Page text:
In previous posts, we’ve looked at Georgia Power’s recent announcement of its plans to move forward with the closure of 29 coal ash pond sites. The plans, which are a response to federal regulations regarding coal ash disposal, have been criticized by the Southern Environmental Law Center and other environmentalists because of concerns about long-term toxic exposure of waterways.
As we noted, one of the major concerns of environmentalists is that Georgia Power has not committed to ensuring coal ash ponds are lined before their closure to prevent long-term toxic leakage. This is not required by federal law.
As it is, existing coal ash waste is allowed by state law to remain in place, and there is no requirement that coal ash ponds be excavated or retrofitted with a bottom liner before they are closed. The state Environmental Protection Division, environmentalists hoped, would move to pass a proposed amendment addressing this issue last month, but this did not happen.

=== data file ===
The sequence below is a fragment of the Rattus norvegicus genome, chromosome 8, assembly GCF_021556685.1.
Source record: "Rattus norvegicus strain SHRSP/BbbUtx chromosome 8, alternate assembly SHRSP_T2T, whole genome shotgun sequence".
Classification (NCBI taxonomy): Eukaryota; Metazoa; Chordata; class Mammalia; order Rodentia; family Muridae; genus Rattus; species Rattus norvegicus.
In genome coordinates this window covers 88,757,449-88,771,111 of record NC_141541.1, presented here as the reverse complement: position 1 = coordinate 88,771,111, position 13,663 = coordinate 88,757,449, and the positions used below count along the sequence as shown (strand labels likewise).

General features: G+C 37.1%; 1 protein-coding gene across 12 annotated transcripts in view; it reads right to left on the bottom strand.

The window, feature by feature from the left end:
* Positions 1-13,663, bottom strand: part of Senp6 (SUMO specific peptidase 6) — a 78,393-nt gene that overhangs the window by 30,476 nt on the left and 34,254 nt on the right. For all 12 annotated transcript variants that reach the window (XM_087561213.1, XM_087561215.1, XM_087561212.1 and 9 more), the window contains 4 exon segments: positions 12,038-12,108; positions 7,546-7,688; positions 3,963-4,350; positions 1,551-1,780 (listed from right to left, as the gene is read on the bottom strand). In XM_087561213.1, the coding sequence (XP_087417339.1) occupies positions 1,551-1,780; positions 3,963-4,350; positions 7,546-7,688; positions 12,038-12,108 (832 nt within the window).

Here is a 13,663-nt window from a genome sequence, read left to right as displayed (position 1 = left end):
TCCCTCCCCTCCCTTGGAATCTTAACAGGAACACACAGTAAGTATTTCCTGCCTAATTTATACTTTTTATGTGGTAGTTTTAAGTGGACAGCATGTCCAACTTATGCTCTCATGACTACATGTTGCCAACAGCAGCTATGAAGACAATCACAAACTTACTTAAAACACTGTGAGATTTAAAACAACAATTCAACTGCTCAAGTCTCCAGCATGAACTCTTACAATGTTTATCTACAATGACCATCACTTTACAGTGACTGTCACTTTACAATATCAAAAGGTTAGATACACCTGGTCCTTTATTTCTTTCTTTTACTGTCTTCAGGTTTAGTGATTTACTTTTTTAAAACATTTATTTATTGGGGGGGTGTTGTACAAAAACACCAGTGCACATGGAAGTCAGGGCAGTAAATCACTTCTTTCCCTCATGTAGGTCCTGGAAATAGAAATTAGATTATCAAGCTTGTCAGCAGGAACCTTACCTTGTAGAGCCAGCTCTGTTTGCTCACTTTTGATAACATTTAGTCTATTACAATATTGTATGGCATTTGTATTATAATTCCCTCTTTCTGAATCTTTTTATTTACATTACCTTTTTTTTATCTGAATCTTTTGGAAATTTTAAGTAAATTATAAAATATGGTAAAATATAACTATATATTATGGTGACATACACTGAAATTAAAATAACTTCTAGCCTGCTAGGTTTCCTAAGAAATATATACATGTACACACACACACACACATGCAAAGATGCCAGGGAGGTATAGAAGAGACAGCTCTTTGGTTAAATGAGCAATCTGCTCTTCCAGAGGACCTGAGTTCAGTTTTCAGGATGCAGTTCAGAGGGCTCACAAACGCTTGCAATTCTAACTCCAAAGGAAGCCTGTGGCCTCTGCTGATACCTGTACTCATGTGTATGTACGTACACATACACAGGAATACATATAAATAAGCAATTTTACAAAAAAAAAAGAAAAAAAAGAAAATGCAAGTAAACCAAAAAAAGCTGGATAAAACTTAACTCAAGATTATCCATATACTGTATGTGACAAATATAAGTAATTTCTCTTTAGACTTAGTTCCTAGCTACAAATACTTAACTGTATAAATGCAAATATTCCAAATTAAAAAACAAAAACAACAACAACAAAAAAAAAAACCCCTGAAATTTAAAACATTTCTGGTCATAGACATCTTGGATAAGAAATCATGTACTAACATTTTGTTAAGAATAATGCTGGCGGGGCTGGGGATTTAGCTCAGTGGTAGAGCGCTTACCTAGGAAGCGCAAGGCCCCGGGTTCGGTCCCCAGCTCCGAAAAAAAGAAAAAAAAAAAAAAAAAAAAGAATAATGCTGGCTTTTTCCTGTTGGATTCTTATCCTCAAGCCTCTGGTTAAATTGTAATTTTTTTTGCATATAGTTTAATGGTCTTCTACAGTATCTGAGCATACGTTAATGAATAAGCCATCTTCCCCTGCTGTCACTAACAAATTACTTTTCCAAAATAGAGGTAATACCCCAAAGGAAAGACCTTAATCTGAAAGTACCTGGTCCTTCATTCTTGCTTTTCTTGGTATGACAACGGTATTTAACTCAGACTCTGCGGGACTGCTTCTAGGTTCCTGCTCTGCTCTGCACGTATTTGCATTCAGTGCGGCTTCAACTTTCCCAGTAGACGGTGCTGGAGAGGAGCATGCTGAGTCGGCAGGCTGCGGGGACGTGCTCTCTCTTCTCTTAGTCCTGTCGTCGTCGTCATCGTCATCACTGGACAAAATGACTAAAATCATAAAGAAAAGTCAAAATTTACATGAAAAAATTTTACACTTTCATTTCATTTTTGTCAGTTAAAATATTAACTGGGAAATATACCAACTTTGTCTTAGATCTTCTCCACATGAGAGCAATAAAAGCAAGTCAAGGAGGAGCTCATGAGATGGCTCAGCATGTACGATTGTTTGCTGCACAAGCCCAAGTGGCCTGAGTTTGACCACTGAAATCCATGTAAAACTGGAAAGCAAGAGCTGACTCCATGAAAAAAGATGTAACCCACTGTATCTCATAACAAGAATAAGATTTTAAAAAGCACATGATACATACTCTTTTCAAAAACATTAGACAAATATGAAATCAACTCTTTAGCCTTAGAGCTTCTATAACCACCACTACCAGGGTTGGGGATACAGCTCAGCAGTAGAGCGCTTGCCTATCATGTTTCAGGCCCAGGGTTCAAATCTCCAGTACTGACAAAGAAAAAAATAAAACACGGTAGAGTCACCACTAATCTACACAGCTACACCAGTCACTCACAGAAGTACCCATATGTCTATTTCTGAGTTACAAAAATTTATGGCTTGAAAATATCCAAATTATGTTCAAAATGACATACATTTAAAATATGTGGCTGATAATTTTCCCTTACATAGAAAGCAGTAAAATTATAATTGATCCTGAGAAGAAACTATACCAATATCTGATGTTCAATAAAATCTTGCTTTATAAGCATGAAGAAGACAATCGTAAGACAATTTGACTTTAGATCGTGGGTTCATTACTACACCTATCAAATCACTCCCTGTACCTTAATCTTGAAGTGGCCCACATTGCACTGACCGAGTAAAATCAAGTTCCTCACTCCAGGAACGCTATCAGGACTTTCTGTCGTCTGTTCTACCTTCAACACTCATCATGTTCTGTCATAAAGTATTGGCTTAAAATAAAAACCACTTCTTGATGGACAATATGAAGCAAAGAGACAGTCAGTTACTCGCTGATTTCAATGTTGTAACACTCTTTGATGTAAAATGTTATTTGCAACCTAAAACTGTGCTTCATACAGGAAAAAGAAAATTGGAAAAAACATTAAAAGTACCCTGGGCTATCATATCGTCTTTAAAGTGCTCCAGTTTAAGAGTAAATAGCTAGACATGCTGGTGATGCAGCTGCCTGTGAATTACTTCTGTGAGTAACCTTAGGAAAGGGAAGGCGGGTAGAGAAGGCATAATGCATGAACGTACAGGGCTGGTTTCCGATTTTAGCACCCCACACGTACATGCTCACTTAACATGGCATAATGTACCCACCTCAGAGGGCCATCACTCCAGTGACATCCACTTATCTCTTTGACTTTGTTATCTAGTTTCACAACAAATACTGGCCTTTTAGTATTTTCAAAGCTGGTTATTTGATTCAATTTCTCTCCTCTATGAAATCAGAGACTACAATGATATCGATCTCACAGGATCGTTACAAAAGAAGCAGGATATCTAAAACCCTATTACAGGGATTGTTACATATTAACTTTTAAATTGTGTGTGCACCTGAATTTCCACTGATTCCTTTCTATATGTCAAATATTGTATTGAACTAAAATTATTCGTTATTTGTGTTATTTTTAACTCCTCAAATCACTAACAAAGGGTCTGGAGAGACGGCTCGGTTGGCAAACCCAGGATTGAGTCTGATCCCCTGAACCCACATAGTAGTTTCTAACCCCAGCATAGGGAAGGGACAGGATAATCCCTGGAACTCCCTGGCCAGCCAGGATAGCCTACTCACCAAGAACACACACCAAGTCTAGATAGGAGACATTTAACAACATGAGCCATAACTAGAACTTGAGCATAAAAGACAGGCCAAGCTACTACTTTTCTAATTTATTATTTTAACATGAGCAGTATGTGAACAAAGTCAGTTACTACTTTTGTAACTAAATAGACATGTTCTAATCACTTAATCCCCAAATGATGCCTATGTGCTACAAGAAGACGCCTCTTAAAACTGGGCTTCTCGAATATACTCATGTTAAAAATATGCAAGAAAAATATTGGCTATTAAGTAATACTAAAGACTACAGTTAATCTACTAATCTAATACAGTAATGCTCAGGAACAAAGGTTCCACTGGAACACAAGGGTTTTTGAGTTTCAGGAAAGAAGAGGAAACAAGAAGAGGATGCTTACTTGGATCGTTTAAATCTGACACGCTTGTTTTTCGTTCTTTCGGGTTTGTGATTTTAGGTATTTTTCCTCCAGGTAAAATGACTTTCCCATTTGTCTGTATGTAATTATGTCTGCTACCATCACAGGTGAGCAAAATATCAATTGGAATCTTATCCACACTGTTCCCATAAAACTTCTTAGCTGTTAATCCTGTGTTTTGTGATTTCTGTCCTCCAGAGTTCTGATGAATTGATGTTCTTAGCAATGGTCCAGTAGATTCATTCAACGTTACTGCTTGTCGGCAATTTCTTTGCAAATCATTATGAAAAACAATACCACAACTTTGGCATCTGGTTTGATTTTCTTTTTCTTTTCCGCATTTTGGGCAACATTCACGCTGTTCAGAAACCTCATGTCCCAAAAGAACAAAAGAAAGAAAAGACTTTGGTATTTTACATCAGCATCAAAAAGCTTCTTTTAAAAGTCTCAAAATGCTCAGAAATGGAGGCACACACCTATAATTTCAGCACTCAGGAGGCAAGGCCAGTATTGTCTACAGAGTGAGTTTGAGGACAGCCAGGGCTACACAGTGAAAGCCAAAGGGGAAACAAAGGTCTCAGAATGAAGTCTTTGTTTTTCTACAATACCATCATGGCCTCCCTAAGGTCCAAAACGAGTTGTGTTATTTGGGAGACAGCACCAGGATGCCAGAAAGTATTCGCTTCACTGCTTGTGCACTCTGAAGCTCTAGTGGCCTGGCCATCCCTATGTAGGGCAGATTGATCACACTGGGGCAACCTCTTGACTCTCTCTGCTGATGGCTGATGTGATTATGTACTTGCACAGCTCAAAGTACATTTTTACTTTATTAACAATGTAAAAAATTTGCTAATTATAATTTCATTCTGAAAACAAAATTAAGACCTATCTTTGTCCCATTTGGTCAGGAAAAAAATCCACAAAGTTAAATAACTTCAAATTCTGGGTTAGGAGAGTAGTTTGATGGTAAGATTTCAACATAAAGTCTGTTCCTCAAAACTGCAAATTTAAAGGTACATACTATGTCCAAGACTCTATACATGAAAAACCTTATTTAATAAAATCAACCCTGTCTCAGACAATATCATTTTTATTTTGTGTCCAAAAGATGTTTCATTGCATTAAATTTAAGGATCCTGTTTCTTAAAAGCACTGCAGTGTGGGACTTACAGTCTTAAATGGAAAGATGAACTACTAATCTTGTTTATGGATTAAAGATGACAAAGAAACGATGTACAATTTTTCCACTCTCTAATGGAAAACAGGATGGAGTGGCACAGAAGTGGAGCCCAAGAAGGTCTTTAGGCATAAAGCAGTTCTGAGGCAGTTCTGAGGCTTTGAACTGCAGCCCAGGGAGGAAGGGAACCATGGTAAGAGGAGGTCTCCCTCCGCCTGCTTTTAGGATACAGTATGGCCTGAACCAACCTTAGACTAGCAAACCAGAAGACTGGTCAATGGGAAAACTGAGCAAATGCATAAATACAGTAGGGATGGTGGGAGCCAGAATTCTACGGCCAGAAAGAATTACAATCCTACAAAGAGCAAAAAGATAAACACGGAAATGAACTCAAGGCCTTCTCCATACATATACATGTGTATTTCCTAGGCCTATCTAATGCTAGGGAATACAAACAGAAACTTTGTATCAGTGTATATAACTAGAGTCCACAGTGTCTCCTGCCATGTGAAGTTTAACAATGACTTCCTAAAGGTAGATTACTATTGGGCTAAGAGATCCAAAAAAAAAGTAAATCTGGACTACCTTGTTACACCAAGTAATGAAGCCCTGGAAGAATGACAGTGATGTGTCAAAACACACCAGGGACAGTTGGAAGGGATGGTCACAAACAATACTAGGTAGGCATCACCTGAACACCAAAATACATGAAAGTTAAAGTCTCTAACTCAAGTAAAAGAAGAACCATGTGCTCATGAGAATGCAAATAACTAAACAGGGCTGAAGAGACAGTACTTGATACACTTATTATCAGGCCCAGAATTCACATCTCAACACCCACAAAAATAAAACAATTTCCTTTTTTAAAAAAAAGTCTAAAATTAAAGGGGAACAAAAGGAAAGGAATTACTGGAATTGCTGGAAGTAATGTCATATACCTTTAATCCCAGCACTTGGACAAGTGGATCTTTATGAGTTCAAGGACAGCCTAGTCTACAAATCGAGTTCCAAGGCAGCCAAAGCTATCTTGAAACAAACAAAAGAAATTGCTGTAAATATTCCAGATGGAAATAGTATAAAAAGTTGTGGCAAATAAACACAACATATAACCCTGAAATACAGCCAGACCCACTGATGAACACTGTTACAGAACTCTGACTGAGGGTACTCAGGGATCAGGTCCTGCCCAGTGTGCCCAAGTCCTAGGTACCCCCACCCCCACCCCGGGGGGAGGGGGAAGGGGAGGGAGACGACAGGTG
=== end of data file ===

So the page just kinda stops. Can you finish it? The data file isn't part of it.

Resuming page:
The Southern Environmental Law Center reportedly plans to continue fighting for stricter requirements on the matter of lining coal ash ponds. The long-term consequences of toxic exposure that could result are not clear, of course, and the coal industry unlikely to get on board with a philosophy of “better safe than sorry.”
Those who are harmed by toxic exposure, whether from coal ash or other industrial toxin exposure, deserve to have an advocate at their side to guide them through their options, defend their rights, and advocate their interests in the legal process.